'When you hear that gunfire, you need to take action.' Highland police, teachers talk about active shooter training.
A group of about 20 teachers new to the Highland School District were sitting quietly last Friday in the Highland Middle School library undergoing Active Killer/Shooter Awareness Training when the day's lesson suddenly got real. The unmistakable sound of gunshots shattered the silence.
Some ducked under desks. Others took up positions behind bookcases. Luckily, this time it was a drill.
Highland officer Chris Clewis had passed through the back of the room, shooting blank rounds from an AR-15 rifle.
"Is everyone okay?" asked Highland Police Sgt. Damian Feeny.
Startled eyes stared back at Feeny as the educators began to move shakily back into their seats.
"Obviously, this is not something that they ever expect to have to go through," Feeny said.
But these days, it's a must. Almost every Highland School District employee has been through this training, which is provided on an annual basis, according to Feeny.
"We want to make sure our school district is as safe as it possibly can be," Feeny said.
The class was first curated by the Highland Police Department about five years ago for the school district, though HPD now also provides similar instruction to organizations and churches. The training is taught by specially certified officers and is designed to help develop situational awareness for highly stressful emergencies and active threats.
The class starts with a classroom-like discussion. The officers go over the tactics for handling emergencies, including managing students, 911 calls, being a good witness, what to expect when officers arrive on scene, and how to handle weapons they find. Teachers are also given a list of other active shooter resources, and have the opportunity to ask questions.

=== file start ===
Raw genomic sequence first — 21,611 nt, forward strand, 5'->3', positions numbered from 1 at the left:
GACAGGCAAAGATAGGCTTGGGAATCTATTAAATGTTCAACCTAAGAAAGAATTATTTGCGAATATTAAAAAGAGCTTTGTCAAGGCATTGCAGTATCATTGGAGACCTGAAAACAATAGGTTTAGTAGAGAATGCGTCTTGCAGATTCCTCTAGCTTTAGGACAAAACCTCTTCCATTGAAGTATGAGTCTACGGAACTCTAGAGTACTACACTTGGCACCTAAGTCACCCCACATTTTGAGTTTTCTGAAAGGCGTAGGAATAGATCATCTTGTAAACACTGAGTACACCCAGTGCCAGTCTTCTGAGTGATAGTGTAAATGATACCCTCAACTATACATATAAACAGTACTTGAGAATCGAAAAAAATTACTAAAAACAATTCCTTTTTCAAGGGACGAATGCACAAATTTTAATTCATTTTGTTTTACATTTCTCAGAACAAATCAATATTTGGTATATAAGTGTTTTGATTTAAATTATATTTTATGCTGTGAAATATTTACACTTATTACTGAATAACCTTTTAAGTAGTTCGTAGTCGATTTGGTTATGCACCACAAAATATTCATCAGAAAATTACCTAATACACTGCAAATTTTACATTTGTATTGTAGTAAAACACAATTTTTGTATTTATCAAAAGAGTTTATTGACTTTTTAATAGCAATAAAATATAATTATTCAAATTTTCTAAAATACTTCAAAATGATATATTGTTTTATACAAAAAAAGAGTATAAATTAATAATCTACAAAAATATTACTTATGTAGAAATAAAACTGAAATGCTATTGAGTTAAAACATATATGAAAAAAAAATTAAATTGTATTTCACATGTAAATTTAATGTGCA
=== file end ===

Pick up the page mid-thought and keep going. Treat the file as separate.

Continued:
At one point, the class moves out into hallways and classrooms, where employees are taught how to use their surroundings to help protect themselves and their students. Officers demonstrate how to make effective door barricades, give tips on strategically planning for furniture placement, and routes of escape.
"Sometimes it does get heated. We make them move. We make them barricade doors. We make them run away. We make them fight back," Feeny said.
The teachers are also warned that they will hear live gun fire several times.
"We use an actual patrol rifle with a blank adapter, and we fire blank rounds through it," Feeny said.
Each scenario plays out a different active shooter situation. The teachers are moved to different locations within the school, and the perpetrator comes from an unknown location. In some instances, there are multiple shooters. But in each case, the scenario comes as a surprise.
Though it might be stressful, Feeny said it shows the trainees how they react in emergency situations. He said the scenarios also give teachers a chance to apply what they have learned to a real-time situation, and have a plan if that situation becomes real.
"Our biggest training point that we try to get across to them is that when you hear that gunfire, you need to take action," Feeny said.
The department also tries to be realistic, so teachers can understand what gunfire sounds and smells like inside of a school.
"School buildings are notorious for long hallways and sound travels very oddly through those hallways," Feeny said.
But even during the mock situations, Feeny said the officers always see impromptu acts of heroism, and teachers always take it very seriously.
"It's amazing, from the first time they hear gunfire during this training to the last scenario, how their reaction time and how their actions change," Feeny said.
During this round, a Highland Middle School sixth-grade social studies teacher Chris Frey instinctively reached out and grabbed the arm of one of the fake attackers. He said that, even though he reacted this way, and he knew what was coming, the sound still frightened him into shock.
But overall, Frey said the training was necessary and useful.
"It's quite enlightening. It's scary. But at the same time, unfortunately, it is something that we kind of need to know," Frey said.